We breathe, sleep, drink, eat, work, and then die! The end of life is death. What do you long for? Love? A few kisses and you will be powerless. Money? What for? To gratify your desires. Glory? What comes after it all? Death! Death alone is certain!
The old poet, Norbert de Varenne in Guy de Maupassant’s Bel Ami
He stammered: “Zounds!” too bashful to say another word.
A pithy response in Guy de Maupassant’s Bel Ami…
Crossing into Canada, May of last year
The kick for these day-trippers is treading over disputed ground, walking below bullet holes, and telling their friends back home that a boy with a rifle waved their cameras away. I can’t blame them — I felt the same excitement passing through the fences in Tripura, after all — but the thrill is artificial. When the walls are not meant for us, our crossings through them have no meaning. Our steps have no historical weight and none of the urgency born from memories of war. Instead, we are tourists exchanging holiday dollars for an inauthentic experience. We pass through the walls too lightly.
from Walls: Travels Along the Barricades by Marcello Di Cintio, a very interesting tour of some of the world’s various borderlands.
The daily news is little more than a series of video clips so slowed down that we get to view only one issue at a time. It is as if events are not connected through history and society. We never get to see the complete story, just fragments – or, in the cases described previously, disjointed events. In democracies, we continually hope that the media will lead discussions of public affairs, but they rarely do. Its superficiality is illustrated by the vulgarity and sensationalism of its output. We are fed a steady diet of scandals, secrets, outrages, conflicts, quarrels, sex, celebrities, and gossip. The media is less concerned with what is in the public interest than with what interests the public!
Robert J. Jackson, writing in Global Politics in the 21st Century
I ask what attracted him to her initially. Was there a special bond at first? He pauses for thought. “Well the thing I really liked about her was that both of her parents were dead,” he says. “So I thought she wouldn’t miss home so much.”
From Odessa Dreams by Shaun Walker
I find it extraordinarily surreal that this man who has barely left the confines of North Dakota for several decades, and for whom making the 90-minute drive to Fargo is clearly considered something of an epic voyage, is currently spending ten days in southern Ukraine. This trip so far outside his geographical comfort zone does not appear to have awakened a great curiosity for other parts of the world in Darren. He appears utterly uncurious about the city around him and although he flew here via New York and Istanbul, he decided against stopping off for a day in either of these two cities.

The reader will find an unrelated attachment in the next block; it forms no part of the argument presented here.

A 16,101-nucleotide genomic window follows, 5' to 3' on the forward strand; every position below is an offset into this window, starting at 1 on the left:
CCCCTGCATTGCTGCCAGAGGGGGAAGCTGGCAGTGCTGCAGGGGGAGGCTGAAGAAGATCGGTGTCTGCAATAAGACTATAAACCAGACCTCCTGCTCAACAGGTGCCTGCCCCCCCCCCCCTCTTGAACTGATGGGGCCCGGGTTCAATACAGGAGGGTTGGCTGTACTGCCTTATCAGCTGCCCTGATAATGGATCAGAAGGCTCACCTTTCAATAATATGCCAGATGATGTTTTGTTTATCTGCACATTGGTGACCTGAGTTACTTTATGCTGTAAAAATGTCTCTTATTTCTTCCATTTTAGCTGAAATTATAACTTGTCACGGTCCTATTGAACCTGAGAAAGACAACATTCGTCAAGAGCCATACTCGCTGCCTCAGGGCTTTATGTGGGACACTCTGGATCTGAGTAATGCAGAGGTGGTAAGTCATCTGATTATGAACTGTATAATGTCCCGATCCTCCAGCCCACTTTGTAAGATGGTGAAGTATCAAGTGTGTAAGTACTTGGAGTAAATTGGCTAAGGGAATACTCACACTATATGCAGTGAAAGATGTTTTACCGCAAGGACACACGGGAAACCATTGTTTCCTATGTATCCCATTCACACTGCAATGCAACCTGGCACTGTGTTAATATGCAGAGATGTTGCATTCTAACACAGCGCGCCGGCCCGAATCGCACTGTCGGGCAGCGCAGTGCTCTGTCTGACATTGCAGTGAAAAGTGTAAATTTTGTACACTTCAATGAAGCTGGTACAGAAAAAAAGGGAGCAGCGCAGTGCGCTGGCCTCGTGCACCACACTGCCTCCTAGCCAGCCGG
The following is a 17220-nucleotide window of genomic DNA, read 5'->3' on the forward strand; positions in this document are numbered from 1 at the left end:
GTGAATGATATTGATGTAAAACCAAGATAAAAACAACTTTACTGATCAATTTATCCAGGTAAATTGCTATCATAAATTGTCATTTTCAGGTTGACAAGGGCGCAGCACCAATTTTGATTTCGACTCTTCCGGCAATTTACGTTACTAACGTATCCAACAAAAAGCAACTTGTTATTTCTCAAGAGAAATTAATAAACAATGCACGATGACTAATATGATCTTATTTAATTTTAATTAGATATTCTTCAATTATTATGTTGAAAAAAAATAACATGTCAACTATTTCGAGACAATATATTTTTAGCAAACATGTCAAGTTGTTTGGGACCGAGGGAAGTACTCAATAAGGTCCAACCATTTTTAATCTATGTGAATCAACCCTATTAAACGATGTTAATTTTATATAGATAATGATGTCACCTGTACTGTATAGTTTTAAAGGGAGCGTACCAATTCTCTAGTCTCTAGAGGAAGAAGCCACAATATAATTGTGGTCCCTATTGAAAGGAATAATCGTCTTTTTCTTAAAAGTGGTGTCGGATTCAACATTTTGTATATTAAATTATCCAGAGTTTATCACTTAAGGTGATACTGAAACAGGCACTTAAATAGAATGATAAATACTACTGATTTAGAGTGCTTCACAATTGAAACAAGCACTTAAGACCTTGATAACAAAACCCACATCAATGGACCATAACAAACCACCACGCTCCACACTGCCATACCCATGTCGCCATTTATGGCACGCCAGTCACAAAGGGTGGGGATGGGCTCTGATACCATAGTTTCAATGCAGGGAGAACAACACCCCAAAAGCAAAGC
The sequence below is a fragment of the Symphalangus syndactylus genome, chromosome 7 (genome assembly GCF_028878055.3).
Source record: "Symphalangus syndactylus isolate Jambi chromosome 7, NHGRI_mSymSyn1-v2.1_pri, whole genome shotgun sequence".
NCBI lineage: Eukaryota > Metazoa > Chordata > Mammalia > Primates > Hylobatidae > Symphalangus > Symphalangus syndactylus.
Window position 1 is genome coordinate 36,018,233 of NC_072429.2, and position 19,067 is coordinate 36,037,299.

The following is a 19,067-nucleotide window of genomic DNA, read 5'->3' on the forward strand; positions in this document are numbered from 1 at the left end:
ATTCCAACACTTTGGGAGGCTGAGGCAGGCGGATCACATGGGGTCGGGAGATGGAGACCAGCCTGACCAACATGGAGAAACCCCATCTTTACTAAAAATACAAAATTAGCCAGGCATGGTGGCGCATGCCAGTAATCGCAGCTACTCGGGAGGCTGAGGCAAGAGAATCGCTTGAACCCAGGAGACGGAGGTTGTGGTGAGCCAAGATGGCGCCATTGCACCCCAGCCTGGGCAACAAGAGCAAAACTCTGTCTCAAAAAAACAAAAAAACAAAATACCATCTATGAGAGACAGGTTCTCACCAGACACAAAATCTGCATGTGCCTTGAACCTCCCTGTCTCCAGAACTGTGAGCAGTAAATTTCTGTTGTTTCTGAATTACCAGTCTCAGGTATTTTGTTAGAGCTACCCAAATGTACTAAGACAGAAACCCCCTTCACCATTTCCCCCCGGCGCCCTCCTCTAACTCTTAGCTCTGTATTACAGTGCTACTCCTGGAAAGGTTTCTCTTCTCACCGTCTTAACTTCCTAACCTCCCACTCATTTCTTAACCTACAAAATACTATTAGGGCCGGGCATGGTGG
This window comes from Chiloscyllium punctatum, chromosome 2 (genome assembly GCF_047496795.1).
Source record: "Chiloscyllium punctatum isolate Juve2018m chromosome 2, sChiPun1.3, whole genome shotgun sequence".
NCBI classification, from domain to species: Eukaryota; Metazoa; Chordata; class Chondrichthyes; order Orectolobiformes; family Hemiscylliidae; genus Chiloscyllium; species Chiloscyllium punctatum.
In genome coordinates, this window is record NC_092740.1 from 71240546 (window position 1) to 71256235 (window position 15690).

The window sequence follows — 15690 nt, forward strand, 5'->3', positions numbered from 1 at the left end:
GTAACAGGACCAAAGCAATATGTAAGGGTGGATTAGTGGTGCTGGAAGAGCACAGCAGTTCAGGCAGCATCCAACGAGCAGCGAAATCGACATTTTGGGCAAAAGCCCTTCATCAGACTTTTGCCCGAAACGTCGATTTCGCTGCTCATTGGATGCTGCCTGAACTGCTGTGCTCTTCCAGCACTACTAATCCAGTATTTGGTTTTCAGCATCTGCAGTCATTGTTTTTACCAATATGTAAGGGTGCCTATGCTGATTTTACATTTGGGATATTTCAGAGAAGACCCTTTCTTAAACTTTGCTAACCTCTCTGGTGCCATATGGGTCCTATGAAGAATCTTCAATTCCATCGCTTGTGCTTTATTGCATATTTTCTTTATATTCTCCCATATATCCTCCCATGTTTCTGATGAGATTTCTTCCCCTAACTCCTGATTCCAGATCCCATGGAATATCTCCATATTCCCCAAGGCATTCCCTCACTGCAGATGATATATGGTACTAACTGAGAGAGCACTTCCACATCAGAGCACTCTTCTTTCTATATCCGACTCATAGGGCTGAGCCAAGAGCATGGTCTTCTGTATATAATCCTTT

From Odessa Dreams by Shaun Walker, describing men who go to Ukraine to try to find love…
How glad she’d be when she and Lance were out of it all and in their own place. She simply must talk to him about the agent’s letter; Wentworth Falls would be a perfect place for their country club and this property sounded ideal.
From the Aussie classic, Come in Spinner by Dymphna Cusack and Florence James
‘As the United States moved toward entering World War I, concerns about international espionage joined Americans’ worries about upholding neutrality laws, repelling raiders, and dodging stray bullets along the boundary line. “If the people of Los Angeles knew what was happening on our border, they would not sleep at night,” reported the Los Angeles Times in April 1917. “Sedition, conspiracy, plots and intrigue are in the very air. The telegraph lines are tapped, operators have been seduced with gold and spies come and go at will. Men who are known all over Europe hob-nob with Mexican bandits, Japanese secret service agents and renegades from this country.”
Line in the Sand: A History of the Western U.S.-Mexico Border by Rachel St John page 138
Sadly, I think the reality was far more mundane…
The same sad sofa as here.